One of the knocks against Hong Kong art-house film director Wong Kar-Wai is that he often throws in enough plot for three or four movies, not just one.

Who knows if he took that criticism to heart when making the wild, New Wave noir thriller-dark comedy "Fallen Angels"? But the film is a companion piece (if not an outright sequel) to his most acclaimed work, 1994's "Chungking Express," and one of its prominent plot threads was originally intended to be part of the earlier movie.

Yet, to its credit, "Fallen Angels" doesn't feel like cinematic leftovers. Instead, it has a life of its own, thanks to Wong's over-the-top blend of John Woo-like violence and almost surreal humor.

The first half of the movie follows Wong Chi-Ming (Leon Lai, from "Comrades, Almost a Love Story"), a hitman who's trying to get out of the business. However, his partner, known only as the Agent (Michele Reis), isn't keen on letting him go.

In fact, the Agent is deeply in love with her partner, and sneaks into his apartment to clean it while he's away on "business."

Things only get wilder from there, as the filmmaker shifts his focus to He Zhiwu (Takeshi Kaneshiro), a young mute who breaks into other people's businesses and operates them after hours.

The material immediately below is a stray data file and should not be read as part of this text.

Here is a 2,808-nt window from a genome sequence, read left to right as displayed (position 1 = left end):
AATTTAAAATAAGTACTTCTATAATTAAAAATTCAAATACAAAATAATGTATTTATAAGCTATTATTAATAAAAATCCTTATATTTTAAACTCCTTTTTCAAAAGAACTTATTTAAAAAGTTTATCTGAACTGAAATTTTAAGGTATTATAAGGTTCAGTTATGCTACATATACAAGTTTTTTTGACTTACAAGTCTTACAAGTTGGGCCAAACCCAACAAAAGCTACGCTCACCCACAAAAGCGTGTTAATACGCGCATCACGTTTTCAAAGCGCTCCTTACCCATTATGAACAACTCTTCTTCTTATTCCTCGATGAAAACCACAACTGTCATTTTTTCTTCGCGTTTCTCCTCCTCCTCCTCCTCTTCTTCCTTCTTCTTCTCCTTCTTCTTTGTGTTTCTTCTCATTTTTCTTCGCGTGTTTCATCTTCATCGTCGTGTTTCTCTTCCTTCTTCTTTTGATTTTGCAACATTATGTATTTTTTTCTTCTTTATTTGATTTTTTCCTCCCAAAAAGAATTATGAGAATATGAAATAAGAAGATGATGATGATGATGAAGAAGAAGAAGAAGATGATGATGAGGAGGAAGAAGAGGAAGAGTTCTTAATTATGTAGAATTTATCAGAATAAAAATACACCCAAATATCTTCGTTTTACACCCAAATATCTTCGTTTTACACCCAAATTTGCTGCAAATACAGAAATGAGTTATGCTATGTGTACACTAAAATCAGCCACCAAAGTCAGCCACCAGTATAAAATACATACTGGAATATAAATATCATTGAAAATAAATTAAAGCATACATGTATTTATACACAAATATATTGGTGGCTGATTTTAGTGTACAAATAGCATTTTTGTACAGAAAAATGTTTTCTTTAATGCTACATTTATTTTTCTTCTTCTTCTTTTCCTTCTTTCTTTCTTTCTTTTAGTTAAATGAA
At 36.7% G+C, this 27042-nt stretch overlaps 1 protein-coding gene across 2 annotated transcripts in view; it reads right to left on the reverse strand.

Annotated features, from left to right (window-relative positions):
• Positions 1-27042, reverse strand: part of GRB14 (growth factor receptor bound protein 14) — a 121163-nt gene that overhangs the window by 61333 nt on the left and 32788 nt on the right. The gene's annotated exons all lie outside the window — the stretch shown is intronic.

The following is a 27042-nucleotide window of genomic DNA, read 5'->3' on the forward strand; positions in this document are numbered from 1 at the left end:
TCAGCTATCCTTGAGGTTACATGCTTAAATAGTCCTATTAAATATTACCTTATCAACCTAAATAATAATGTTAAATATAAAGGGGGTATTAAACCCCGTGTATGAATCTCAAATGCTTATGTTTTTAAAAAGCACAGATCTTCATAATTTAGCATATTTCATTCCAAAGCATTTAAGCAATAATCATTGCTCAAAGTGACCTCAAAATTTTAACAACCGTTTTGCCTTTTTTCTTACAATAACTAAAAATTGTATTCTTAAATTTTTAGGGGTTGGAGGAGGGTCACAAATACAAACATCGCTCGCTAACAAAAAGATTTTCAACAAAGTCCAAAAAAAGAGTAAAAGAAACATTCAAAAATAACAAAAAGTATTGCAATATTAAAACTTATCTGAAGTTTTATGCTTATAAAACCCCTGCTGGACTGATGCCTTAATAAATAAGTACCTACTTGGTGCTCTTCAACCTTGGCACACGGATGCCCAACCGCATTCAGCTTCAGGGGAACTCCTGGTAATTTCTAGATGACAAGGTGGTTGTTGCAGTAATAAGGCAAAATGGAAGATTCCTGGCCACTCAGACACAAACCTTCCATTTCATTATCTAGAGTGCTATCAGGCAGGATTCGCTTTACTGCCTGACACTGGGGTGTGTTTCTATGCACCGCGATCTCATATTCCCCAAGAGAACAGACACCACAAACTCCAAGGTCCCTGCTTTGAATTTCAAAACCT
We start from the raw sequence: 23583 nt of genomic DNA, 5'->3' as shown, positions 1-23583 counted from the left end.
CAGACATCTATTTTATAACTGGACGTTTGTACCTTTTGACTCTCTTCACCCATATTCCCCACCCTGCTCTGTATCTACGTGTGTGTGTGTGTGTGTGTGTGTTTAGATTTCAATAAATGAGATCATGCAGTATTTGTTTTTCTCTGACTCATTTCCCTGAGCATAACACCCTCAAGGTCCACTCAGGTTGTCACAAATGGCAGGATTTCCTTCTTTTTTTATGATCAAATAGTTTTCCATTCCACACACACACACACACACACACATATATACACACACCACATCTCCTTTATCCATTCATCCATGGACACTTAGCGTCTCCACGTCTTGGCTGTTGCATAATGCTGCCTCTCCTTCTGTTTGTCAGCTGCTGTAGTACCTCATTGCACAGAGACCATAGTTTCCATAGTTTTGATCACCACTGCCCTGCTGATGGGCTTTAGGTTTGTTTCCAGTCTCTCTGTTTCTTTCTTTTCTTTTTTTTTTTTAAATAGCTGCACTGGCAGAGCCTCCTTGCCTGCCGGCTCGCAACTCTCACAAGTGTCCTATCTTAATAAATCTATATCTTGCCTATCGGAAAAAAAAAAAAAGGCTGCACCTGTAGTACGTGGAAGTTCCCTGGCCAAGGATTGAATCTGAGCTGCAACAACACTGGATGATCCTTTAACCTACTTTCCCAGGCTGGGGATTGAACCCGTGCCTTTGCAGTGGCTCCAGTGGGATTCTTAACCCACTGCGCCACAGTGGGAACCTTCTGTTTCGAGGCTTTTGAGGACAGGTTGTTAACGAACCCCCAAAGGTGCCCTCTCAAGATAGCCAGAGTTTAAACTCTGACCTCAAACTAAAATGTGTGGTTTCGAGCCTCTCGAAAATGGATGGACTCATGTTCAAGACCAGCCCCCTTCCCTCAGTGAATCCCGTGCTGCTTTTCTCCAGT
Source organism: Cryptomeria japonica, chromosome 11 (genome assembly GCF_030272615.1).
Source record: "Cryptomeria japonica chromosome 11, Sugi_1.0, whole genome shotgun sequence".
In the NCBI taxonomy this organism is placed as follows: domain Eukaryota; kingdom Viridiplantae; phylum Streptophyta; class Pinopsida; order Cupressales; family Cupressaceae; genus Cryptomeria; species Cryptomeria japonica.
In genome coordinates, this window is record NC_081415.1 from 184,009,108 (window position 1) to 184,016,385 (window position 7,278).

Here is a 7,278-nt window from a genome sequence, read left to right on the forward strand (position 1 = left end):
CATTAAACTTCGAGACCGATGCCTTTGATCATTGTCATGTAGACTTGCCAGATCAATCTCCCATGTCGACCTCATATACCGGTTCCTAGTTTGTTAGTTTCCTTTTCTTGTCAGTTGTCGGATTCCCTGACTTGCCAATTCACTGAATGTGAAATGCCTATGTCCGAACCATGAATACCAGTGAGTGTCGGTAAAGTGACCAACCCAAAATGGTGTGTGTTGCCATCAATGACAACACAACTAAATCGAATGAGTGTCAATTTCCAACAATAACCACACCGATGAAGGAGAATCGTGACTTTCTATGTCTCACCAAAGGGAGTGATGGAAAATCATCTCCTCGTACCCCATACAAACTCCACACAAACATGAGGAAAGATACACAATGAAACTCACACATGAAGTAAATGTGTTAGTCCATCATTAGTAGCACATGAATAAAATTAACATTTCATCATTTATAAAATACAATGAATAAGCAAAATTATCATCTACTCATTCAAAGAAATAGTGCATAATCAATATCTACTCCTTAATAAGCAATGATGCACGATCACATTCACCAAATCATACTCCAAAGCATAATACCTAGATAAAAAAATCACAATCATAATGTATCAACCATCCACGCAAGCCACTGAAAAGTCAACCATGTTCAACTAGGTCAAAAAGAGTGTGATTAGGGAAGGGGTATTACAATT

As you can tell, the two storylines seem unrelated, but Wong ties them up neatly with a somewhat unexpected twist at the end.

Admittedly, Wong's kinetic visual style (done with acclaimed cinematographer Christopher Doyle) can be a distraction or a complete turn-off. But it seems entirely appropriate with the tone of the material here.

Wong also benefits from having cast charismatic leads. Lai sends up Chow Yun-Fat's "cool killer" routine with his performance, while Kaneshiro manages to make his character sympathetic — despite the fact that he is such a loon.

"Fallen Angels" is not rated but would certainly receive at least an R for violent gunplay, gore, vulgar gags and references, sex, profanity, glimpses of nude artwork and use of a couple of racial epithets.